Critical role of plasma corticosteroid-binding-globulin during stress to promote glucocorticoid delivery to the brain: impact on memory retrieval.

Amandine M. Minni, Rodolphe Dorey, Christophe Piérard, Gaëlle Dominguez, Jean-Christophe Helbling, Aline Foury, Daniel Béracochéa, Marie-Pierre Moisan
Endocrinology. 2012-10-01; 153(10): 4766-4774
DOI: 10.1210/en.2012-1485

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We aimed at demonstrating that corticosteroid binding globulin (CBG), a plasma
glycoprotein binding glucocorticoids with high affinity in blood, endorses a
major role under stress conditions by regulating free glucocorticoid access to
the brain and thereby influences glucocorticoid-dependent behaviors. Hence, we
compared CBG-deficient mice (Cbg-/-) and their controls (Cbg+/+) in a specific
memory task, i.e. the delayed alternation behavior, requiring memory retrieval
both under stress and nonstress conditions and previously shown to be dependent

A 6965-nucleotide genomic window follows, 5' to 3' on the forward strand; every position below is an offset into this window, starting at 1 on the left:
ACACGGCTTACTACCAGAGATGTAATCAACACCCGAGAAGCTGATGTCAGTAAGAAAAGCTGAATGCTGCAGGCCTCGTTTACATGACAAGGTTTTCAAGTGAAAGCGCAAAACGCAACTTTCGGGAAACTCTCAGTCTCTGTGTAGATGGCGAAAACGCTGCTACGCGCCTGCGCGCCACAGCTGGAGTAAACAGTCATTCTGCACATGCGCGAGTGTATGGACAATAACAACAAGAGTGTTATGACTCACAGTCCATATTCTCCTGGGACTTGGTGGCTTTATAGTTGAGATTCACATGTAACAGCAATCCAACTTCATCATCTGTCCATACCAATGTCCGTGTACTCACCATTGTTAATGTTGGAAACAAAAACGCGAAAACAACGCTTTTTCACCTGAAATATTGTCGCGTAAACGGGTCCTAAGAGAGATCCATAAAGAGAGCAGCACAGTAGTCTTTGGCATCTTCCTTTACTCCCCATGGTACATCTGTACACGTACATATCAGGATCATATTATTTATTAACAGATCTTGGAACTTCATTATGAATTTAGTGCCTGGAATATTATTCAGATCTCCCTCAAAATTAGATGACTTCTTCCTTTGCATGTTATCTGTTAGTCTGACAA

on hippocampal glucocorticoid levels. Our results evidence that Cbg-/- mice,
unlike controls, remain insensitive to stress applied before memory retrieval.
Furthermore, under stress conditions, we observed a blunted surge of
corticosterone (CORT) in plasma and no free CORT rise in the hippocampus of
Cbg-/-. Moreover, intrahippocampal infusion of CORT through implanted cannulae
was used to mimic stress CORT rise before memory retrieval. This infusion of CORT
reproduced memory retrieval impairments in Cbg-/- as in Cbg+/+ controls. Finally,
we provide evidence that Cbg-/- mice exhibit a normal adrenal response to stress
and ACTH. Given that CBG deficiency is known to markedly impact on CORT clearance
from plasma, our current article demonstrates that Cbg-/- insensitivity in memory
retrieval after stress results from the blunted CORT response due to increased
CORT clearance. Overall, our data suggest that the impact of CBG genetic
deficiency on various behavioral patterns reported previously stems from a
smaller CORT reservoir in blood. Inasmuch as CBG discloses interindividual
variations, such a parameter ought to be taken into account when studying
stress-induced glucocorticoid action in brain.


Auteurs Bordeaux Neurocampus